Instead of Talking About Speed Limits, Let’s Talk More About Stroads

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I recently saw people on social media saying that there should be a 20 MPH speed limit everywhere in cities, which is a pretty weird argument all by itself in 2023. This, sadly, is an idea that’s been pushed since cars were first starting to appear on city streets, and instead of doing that 80-100 years ago, a mix of angry motorists and automotive manufacturer lobbying led to the banning of jaywalking instead. This reduced the carnage, but fundamentally changed the purpose and character of urban streets.

The topic is getting discussed more widely again today because Wales lowered its default speed limit (on residential and other streets where no speed is posted) from 30 MPH to 20. Even only applying to residential streets, it does bring up a lot of interesting debate over how cars, people riding micromobility options, and pedestrians should mix. There’s also lots of room to debate the impact on emissions, but I’m going to skip that one for now because EVs don’t emit more at low speeds.

But, the issue of speed limits doesn’t exist in a vacuum. There are places where a 20 MPH speed limit is very appropriate, and other places where it would be a disaster. So, we need to talk more about those distinctions before we can actually have a sane and rational discussion about speed.

When it comes to safely mixing different road users, one important problem we need to consider (especially in the U.S.) is the “stroad.” Instead of building streets where it’s normal for people to hang out and roads where people are supposed to stay out of the way, many places have a mix of street and road that’s not good for anybody involved. Even worse, the mid-speed “stroads” are usually lined with driveways for businesses and sometimes even homes, which leads to a lot of otherwise avoidable accidents.

Here’s a video that explains the stroad problem in more detail, with visual examples (article continues after video):

The video describes the stroad as the “futon of transportation.” Futons suck at being couches and suck at being beds, just like stroads suck at being streets or roads. They’re both a road to go long distances and a street to be a destination, and they are sucky for both drivers and other users.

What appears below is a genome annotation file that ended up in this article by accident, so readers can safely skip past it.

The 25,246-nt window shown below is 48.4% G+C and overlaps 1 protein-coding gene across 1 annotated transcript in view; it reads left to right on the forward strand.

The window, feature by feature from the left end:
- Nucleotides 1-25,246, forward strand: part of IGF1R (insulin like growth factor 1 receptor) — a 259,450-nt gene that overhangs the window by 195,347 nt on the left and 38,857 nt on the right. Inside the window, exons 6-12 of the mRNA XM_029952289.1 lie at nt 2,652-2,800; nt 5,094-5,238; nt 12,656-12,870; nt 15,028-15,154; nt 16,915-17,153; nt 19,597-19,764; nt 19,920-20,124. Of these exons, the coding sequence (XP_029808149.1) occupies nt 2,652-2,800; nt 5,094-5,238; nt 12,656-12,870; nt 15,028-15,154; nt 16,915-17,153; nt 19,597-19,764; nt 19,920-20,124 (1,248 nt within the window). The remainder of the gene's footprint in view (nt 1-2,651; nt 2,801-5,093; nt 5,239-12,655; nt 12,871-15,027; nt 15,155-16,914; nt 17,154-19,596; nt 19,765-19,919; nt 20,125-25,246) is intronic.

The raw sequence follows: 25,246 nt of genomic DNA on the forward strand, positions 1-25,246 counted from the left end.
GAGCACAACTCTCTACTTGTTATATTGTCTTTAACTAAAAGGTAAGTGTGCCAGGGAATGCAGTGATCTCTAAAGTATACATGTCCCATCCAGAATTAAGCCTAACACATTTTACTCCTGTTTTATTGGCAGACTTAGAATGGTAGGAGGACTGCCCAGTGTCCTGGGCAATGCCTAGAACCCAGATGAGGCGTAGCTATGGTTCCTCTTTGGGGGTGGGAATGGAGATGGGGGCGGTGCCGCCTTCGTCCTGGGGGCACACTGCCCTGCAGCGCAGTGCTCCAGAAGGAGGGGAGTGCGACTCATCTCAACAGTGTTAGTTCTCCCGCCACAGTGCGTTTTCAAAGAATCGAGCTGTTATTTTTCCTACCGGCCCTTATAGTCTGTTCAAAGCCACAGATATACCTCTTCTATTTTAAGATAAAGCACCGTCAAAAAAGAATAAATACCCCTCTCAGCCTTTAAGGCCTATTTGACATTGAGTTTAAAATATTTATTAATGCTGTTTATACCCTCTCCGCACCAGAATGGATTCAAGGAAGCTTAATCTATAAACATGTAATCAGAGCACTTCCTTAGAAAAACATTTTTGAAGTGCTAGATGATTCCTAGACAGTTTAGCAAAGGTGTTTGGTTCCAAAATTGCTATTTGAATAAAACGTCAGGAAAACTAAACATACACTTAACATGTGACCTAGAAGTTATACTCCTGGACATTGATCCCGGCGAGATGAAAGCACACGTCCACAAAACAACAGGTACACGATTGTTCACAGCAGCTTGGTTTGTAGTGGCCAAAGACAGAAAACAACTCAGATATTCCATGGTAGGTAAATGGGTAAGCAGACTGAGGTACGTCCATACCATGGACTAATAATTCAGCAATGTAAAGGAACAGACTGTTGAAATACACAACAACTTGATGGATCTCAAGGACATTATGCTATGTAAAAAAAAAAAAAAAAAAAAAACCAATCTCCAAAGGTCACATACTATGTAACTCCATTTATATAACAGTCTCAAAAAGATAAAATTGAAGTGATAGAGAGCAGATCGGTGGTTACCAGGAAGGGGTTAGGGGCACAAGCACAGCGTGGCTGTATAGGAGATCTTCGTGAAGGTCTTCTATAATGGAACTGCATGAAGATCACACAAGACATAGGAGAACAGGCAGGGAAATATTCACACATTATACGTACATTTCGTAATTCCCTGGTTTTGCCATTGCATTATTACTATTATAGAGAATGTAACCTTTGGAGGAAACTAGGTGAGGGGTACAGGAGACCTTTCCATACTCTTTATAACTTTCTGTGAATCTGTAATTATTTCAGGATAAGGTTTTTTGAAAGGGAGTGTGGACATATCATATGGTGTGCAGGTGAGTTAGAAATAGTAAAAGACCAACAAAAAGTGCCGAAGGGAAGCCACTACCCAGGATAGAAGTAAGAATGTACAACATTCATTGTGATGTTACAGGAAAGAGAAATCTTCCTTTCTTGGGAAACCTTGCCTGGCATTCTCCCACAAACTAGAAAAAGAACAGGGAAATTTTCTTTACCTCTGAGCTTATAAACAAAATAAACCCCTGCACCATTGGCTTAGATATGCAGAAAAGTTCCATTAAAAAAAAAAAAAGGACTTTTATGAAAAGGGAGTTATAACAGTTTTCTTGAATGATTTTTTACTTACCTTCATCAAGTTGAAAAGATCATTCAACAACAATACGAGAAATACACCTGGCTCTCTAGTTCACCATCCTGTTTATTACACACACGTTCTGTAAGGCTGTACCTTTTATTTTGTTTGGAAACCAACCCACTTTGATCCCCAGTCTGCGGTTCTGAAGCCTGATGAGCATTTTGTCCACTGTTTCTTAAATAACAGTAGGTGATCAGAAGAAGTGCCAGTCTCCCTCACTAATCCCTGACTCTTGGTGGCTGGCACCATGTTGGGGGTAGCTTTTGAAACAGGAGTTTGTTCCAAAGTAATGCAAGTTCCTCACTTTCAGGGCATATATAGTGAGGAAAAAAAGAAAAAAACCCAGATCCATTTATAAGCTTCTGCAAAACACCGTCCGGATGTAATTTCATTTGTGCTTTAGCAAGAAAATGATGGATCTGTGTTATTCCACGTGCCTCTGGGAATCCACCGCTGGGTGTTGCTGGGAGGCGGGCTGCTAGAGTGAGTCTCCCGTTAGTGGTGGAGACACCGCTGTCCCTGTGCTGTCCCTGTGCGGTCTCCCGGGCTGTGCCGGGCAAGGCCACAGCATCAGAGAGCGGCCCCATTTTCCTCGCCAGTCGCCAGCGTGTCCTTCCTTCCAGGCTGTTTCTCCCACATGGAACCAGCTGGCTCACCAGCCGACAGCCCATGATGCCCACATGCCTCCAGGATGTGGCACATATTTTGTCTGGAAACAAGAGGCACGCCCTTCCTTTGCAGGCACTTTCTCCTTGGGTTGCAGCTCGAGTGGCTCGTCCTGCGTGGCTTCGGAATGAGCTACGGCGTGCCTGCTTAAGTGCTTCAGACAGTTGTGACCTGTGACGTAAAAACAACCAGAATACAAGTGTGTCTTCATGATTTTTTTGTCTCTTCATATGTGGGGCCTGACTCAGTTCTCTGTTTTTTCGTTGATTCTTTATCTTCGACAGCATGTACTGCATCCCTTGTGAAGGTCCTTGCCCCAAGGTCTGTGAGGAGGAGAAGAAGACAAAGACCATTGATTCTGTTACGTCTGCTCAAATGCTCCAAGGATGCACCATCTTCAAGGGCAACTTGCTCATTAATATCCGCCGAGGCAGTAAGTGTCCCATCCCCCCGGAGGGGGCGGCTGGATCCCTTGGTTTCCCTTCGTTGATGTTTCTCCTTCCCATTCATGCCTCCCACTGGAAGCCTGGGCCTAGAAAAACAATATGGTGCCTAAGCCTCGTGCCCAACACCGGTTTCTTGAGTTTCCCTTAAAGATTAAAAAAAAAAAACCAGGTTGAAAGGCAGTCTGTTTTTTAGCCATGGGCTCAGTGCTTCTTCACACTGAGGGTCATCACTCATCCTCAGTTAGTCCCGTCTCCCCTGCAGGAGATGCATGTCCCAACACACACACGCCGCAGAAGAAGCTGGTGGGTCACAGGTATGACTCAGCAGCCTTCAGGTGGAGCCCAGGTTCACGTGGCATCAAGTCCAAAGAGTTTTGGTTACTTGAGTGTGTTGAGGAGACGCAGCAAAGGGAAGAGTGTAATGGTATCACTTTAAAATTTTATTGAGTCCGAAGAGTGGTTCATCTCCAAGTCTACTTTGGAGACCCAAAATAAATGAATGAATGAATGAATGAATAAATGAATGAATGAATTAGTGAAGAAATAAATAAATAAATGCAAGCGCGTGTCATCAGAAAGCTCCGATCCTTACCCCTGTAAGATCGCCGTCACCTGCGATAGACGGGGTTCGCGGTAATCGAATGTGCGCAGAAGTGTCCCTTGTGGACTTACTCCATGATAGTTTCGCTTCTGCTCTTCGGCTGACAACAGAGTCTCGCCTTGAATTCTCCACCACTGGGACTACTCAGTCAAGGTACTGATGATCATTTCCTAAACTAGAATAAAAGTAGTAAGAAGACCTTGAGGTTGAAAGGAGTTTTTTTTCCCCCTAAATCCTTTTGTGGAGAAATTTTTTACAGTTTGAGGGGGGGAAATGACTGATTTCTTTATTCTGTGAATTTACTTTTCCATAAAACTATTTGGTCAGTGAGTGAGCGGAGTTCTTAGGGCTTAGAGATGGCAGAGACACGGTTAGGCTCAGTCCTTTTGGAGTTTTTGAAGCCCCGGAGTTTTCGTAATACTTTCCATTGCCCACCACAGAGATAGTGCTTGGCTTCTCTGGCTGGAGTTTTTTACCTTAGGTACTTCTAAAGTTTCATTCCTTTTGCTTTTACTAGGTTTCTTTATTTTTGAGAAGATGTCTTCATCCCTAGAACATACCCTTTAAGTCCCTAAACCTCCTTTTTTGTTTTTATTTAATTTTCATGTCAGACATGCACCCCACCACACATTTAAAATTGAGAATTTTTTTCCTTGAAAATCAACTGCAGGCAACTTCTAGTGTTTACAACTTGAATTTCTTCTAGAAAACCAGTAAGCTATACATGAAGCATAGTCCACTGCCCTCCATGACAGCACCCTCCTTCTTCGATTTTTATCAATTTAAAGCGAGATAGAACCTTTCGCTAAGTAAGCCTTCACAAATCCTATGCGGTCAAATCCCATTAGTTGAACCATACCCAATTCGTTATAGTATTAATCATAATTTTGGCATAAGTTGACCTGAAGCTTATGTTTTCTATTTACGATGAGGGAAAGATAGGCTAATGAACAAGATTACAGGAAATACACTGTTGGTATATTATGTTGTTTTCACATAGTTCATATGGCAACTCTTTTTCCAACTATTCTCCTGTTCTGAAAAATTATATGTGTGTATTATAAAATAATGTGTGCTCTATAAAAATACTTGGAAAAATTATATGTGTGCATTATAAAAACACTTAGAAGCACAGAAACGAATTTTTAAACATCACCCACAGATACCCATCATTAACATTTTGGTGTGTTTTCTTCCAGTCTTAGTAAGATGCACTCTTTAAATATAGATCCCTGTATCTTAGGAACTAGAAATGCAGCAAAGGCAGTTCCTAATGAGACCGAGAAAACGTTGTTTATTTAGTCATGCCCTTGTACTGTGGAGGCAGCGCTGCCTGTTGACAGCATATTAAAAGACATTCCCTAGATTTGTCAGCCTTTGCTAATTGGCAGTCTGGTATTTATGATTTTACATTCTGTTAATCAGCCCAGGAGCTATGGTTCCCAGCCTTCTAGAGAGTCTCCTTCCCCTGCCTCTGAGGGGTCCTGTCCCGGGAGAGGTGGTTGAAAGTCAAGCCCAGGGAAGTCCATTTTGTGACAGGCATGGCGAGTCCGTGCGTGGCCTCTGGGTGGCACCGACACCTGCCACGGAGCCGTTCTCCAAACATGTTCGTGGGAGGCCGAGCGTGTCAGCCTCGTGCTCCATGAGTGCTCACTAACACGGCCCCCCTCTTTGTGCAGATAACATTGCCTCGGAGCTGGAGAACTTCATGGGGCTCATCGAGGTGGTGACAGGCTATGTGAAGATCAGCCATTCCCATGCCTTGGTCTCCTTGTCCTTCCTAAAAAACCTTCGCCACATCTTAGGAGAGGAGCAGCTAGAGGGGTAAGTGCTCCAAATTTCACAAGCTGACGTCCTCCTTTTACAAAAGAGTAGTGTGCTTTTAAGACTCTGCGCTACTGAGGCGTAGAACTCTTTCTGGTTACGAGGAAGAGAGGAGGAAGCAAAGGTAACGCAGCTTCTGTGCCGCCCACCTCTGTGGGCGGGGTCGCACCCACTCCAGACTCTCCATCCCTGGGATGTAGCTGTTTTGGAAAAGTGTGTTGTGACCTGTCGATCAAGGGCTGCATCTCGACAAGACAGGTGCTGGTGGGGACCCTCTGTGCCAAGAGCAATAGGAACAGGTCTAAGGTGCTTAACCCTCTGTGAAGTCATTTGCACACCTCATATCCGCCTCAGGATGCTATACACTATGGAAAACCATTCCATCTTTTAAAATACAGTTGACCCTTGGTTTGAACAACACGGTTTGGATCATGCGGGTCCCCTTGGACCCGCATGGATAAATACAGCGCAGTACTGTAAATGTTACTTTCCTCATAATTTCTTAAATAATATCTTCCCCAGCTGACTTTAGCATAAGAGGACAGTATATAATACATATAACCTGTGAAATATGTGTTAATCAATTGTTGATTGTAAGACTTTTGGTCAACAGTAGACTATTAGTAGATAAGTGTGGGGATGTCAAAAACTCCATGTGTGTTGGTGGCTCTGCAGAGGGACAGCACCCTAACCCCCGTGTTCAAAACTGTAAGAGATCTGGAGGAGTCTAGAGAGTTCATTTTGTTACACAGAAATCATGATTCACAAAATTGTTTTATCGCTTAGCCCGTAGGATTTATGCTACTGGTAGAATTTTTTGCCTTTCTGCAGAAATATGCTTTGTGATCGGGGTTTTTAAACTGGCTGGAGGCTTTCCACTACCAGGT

Two vs Three Categories of Roadways

Sadly, many urbanists take the concept of stroads too far, while missing a key part of the good example set in some parts of Europe. For example, the video points out that Strong Towns advocates for a two-tiered system, and thinks the stroads should be converted either to streets or roads. But, in the places that are used as an example (and in most discussion by transportation engineers), there’s a three-tiered system:

  • Highways (aka “flow roads”), which are only meant for high speed travel.
  • Roads (aka “distributor roads”), which are meant to connect highways to areas with streets, but don’t have driveways, micromobility, or pedestrians sharing the space. These may be two-lane or more. Roundabouts are preferred to lights.
  • Streets, which are meant to be the final destination and serve all road users equally at low speeds.

The video above gets this right, and very gently takes Strong Towns and other urbanists in that camp to task for neglecting the third category. But, if you read the writings of people who neglect to mention highways as a third category, it’s usually because they are against highways and don’t want to make them part of the safety and emissions discussion. They’d rather mostly remove cars from cities and have people use public transportation, trains, etc for longer distance journeys.

More Safety For Micromobility & Pedestrians, Better Traffic For Drivers